In the meantime, here’s to another few years of learning and training 🙂

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Comments on: "Two years as a CELTA tutor" (5)

  1. Hi, Sandy.
    Although I’ve only been working as a Celta tutor for one year, a lot of these things rang true for me. The idea of making things simple to candidates (by giving them one option at a time) is really important and, at least in my case, wasn’t natural. I think I’ve got better at that now, but there are still so many things to learn. 🙂

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  2. Any tips on how to become a CELTA trainer?

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    • Unfortunately, the main tip is to be in the right place at the right time. I was really lucky that the school I was working for needed somebody while I was there, and I had the Delta. Alternatively, get a long-term US visa and go and work for Teaching House – they’re always looking for people, but can only take US citizens or Australians eligible for a particular visa (can’t remember which).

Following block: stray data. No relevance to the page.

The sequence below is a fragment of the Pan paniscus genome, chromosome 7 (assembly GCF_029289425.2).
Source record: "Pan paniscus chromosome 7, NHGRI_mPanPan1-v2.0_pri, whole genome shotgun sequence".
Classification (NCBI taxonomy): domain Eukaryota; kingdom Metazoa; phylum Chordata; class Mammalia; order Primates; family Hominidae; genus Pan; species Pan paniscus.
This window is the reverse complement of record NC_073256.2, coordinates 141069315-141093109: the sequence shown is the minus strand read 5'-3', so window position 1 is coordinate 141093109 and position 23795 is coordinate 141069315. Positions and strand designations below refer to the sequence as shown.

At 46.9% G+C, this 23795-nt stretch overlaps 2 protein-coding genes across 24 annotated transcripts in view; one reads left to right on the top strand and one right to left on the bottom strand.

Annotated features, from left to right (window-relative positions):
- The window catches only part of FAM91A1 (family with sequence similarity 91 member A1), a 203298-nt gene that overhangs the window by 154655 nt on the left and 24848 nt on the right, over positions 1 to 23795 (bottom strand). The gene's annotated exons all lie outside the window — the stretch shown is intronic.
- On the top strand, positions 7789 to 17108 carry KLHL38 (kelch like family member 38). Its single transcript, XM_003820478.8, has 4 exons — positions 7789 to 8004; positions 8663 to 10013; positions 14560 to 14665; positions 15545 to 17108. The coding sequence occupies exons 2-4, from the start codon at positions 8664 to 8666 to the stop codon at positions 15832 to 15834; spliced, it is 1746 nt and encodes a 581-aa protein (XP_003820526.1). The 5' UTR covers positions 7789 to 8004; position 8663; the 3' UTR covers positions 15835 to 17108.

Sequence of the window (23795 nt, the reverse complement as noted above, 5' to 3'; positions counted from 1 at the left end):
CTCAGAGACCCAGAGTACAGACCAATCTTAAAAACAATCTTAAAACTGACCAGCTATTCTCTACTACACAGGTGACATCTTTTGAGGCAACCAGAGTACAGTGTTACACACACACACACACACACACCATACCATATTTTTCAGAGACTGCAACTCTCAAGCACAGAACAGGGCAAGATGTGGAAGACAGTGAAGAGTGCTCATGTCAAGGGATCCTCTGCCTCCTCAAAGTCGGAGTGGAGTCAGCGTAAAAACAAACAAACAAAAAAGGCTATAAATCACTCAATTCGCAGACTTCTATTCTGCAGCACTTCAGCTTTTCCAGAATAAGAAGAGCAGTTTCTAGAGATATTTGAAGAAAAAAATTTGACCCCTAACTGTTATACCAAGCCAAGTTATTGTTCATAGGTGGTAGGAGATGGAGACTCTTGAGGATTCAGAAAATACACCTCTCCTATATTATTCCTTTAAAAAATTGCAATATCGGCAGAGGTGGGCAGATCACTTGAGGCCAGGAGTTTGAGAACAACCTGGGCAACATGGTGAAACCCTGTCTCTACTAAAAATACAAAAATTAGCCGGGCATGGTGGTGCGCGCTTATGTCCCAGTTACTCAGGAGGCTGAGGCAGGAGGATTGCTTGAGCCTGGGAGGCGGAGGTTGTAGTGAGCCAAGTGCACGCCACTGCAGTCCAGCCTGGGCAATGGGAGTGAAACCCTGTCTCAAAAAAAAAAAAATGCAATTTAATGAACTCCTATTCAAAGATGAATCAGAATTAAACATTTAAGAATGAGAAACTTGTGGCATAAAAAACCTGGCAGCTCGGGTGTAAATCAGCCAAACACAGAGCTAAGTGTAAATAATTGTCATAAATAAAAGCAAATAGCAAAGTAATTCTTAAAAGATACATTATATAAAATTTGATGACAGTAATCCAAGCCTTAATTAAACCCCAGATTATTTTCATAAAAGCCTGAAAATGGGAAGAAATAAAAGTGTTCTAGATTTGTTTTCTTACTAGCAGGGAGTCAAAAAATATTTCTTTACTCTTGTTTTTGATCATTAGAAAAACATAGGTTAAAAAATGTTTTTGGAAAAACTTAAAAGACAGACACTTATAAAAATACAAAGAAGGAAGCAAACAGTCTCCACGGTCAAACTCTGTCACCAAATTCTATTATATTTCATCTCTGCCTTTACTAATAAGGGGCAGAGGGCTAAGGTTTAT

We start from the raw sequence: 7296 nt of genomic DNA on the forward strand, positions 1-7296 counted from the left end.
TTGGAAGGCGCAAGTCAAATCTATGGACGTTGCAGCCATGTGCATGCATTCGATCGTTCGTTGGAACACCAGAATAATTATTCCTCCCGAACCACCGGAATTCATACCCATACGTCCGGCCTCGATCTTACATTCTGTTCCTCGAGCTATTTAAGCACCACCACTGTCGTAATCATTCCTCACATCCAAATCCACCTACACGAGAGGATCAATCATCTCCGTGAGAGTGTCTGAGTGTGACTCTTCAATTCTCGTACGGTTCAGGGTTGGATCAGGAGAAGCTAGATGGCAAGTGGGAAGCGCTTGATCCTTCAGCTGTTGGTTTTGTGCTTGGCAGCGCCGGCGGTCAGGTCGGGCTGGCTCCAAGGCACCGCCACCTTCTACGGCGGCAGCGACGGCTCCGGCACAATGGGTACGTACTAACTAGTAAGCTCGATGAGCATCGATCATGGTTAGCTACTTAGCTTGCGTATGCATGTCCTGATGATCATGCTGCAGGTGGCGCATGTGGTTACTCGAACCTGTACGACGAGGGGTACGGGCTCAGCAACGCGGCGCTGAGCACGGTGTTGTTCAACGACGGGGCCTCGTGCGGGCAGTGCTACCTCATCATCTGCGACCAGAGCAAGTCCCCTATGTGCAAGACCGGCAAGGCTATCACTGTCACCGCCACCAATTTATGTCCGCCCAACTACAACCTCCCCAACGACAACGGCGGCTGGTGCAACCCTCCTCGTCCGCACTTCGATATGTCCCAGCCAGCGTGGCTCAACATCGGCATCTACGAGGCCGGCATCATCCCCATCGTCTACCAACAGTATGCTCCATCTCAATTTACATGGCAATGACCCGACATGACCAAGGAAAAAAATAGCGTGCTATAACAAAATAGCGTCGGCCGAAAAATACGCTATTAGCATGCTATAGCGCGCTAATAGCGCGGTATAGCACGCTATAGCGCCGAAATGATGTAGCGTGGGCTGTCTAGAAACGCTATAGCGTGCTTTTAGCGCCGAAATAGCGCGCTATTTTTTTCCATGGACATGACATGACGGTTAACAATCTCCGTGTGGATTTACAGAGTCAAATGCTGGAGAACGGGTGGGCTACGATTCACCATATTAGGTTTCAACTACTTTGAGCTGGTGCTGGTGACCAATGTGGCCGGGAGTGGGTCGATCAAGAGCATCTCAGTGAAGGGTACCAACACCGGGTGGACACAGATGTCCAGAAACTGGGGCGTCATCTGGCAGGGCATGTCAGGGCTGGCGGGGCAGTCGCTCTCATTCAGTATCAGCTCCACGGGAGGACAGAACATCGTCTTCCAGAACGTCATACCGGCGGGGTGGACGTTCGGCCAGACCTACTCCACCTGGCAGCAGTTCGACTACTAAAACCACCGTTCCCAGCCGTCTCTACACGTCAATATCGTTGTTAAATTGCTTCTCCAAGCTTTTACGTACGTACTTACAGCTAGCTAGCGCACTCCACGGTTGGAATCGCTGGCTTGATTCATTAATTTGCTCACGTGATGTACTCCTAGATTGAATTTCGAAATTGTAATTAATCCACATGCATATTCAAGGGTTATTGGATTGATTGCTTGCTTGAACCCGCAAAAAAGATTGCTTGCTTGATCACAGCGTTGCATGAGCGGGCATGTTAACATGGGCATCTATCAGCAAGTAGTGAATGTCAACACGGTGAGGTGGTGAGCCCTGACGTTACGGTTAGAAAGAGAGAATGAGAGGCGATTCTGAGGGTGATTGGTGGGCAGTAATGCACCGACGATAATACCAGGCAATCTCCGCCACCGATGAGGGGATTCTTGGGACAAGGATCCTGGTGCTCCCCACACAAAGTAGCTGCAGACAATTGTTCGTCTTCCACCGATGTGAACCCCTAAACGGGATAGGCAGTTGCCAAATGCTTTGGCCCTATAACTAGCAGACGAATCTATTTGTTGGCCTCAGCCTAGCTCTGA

These tips are more general: https://www.myetpedia.com/become-teacher-trainer-tips/ and I suspect you’re already a trainer, so may not be relevant.
      Hope you manage to train up at some point!
      Sandy

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  3. Hey Sandy,

    I often think about becoming a CELTA trainer and would like to give it a go in the future, but I think I’ll stick to teaching for now. I think Id miss it too much. Great into anyway. Barry

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  4. […] written about the CELTA and DELTA,  this was inspired by something Sandy Millin posted on her blog. If you haven’t read it yet, I highly recommend you doing […]